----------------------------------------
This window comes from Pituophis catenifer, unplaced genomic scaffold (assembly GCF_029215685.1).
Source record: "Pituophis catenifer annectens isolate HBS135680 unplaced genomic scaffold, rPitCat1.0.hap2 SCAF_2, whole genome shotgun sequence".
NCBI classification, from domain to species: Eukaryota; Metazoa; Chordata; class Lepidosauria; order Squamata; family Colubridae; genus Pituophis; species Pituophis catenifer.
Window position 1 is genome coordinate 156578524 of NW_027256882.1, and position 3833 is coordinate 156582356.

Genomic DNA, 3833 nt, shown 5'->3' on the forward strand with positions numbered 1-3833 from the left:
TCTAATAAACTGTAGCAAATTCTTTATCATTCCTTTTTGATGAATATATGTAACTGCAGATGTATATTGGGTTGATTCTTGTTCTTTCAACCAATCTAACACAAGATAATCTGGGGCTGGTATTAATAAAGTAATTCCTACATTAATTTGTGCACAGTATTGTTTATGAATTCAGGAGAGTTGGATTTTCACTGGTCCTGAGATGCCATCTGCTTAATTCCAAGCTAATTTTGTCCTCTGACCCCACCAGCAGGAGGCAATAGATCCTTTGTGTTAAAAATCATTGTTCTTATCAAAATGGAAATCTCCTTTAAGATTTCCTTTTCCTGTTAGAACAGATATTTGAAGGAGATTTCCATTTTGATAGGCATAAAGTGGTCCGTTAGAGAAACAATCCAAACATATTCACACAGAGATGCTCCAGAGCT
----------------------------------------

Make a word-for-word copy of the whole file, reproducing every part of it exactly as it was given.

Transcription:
This window comes from Pituophis catenifer, unplaced genomic scaffold (assembly GCF_029215685.1).
Source record: "Pituophis catenifer annectens isolate HBS135680 unplaced genomic scaffold, rPitCat1.0.hap2 SCAF_2, whole genome shotgun sequence".
NCBI classification, from domain to species: Eukaryota; Metazoa; Chordata; class Lepidosauria; order Squamata; family Colubridae; genus Pituophis; species Pituophis catenifer.
Window position 1 is genome coordinate 156578524 of NW_027256882.1, and position 3833 is coordinate 156582356.

Genomic DNA, 3833 nt, shown 5'->3' on the forward strand with positions numbered 1-3833 from the left:
TCTAATAAACTGTAGCAAATTCTTTATCATTCCTTTTTGATGAATATATGTAACTGCAGATGTATATTGGGTTGATTCTTGTTCTTTCAACCAATCTAACACAAGATAATCTGGGGCTGGTATTAATAAAGTAATTCCTACATTAATTTGTGCACAGTATTGTTTATGAATTCAGGAGAGTTGGATTTTCACTGGTCCTGAGATGCCATCTGCTTAATTCCAAGCTAATTTTGTCCTCTGACCCCACCAGCAGGAGGCAATAGATCCTTTGTGTTAAAAATCATTGTTCTTATCAAAATGGAAATCTCCTTTAAGATTTCCTTTTCCTGTTAGAACAGATATTTGAAGGAGATTTCCATTTTGATAGGCATAAAGTGGTCCGTTAGAGAAACAATCCAAACATATTCACACAGAGATGCTCCAGAGCT